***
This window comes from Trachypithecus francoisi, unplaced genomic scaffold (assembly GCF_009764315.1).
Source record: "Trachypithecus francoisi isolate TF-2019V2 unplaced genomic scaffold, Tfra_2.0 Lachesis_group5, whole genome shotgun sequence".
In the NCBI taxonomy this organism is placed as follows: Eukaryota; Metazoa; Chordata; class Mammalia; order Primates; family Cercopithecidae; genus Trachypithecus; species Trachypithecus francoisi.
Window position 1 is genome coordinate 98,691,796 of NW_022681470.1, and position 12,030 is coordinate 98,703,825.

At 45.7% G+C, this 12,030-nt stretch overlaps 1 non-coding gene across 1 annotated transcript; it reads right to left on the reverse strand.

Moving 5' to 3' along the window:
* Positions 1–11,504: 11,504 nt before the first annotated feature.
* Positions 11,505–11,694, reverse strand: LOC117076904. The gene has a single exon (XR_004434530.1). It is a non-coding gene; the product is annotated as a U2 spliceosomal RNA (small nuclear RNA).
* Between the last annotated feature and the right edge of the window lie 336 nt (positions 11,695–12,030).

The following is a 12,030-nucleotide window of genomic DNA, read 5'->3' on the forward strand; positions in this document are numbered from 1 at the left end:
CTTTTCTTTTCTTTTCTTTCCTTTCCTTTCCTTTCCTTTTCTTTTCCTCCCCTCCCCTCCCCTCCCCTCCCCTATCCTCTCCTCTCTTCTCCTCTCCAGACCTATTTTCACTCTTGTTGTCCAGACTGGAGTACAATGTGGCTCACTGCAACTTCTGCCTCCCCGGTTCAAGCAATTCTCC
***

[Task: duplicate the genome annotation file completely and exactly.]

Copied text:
This window comes from Trachypithecus francoisi, unplaced genomic scaffold (assembly GCF_009764315.1).
Source record: "Trachypithecus francoisi isolate TF-2019V2 unplaced genomic scaffold, Tfra_2.0 Lachesis_group5, whole genome shotgun sequence".
In the NCBI taxonomy this organism is placed as follows: Eukaryota; Metazoa; Chordata; class Mammalia; order Primates; family Cercopithecidae; genus Trachypithecus; species Trachypithecus francoisi.
Window position 1 is genome coordinate 98,691,796 of NW_022681470.1, and position 12,030 is coordinate 98,703,825.

At 45.7% G+C, this 12,030-nt stretch overlaps 1 non-coding gene across 1 annotated transcript; it reads right to left on the reverse strand.

Moving 5' to 3' along the window:
* Positions 1–11,504: 11,504 nt before the first annotated feature.
* Positions 11,505–11,694, reverse strand: LOC117076904. The gene has a single exon (XR_004434530.1). It is a non-coding gene; the product is annotated as a U2 spliceosomal RNA (small nuclear RNA).
* Between the last annotated feature and the right edge of the window lie 336 nt (positions 11,695–12,030).

The following is a 12,030-nucleotide window of genomic DNA, read 5'->3' on the forward strand; positions in this document are numbered from 1 at the left end:
CTTTTCTTTTCTTTTCTTTCCTTTCCTTTCCTTTCCTTTTCTTTTCCTCCCCTCCCCTCCCCTCCCCTCCCCTATCCTCTCCTCTCTTCTCCTCTCCAGACCTATTTTCACTCTTGTTGTCCAGACTGGAGTACAATGTGGCTCACTGCAACTTCTGCCTCCCCGGTTCAAGCAATTCTCC